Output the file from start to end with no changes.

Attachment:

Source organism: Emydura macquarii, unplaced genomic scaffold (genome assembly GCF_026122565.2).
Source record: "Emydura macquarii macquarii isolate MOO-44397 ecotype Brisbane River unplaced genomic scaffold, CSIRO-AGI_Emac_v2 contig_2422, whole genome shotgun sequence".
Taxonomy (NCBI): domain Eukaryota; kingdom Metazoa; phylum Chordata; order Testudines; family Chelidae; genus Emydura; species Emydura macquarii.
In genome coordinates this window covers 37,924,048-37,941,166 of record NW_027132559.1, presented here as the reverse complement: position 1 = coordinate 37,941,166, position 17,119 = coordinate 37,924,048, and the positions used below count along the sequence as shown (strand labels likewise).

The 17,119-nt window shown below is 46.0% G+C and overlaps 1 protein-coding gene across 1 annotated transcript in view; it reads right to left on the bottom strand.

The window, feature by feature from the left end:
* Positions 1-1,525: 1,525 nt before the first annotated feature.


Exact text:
Source organism: Emydura macquarii, unplaced genomic scaffold (genome assembly GCF_026122565.2).
Source record: "Emydura macquarii macquarii isolate MOO-44397 ecotype Brisbane River unplaced genomic scaffold, CSIRO-AGI_Emac_v2 contig_2422, whole genome shotgun sequence".
Taxonomy (NCBI): domain Eukaryota; kingdom Metazoa; phylum Chordata; order Testudines; family Chelidae; genus Emydura; species Emydura macquarii.
In genome coordinates this window covers 37,924,048-37,941,166 of record NW_027132559.1, presented here as the reverse complement: position 1 = coordinate 37,941,166, position 17,119 = coordinate 37,924,048, and the positions used below count along the sequence as shown (strand labels likewise).

The 17,119-nt window shown below is 46.0% G+C and overlaps 1 protein-coding gene across 1 annotated transcript in view; it reads right to left on the bottom strand.

The window, feature by feature from the left end:
* Positions 1-1,525: 1,525 nt before the first annotated feature.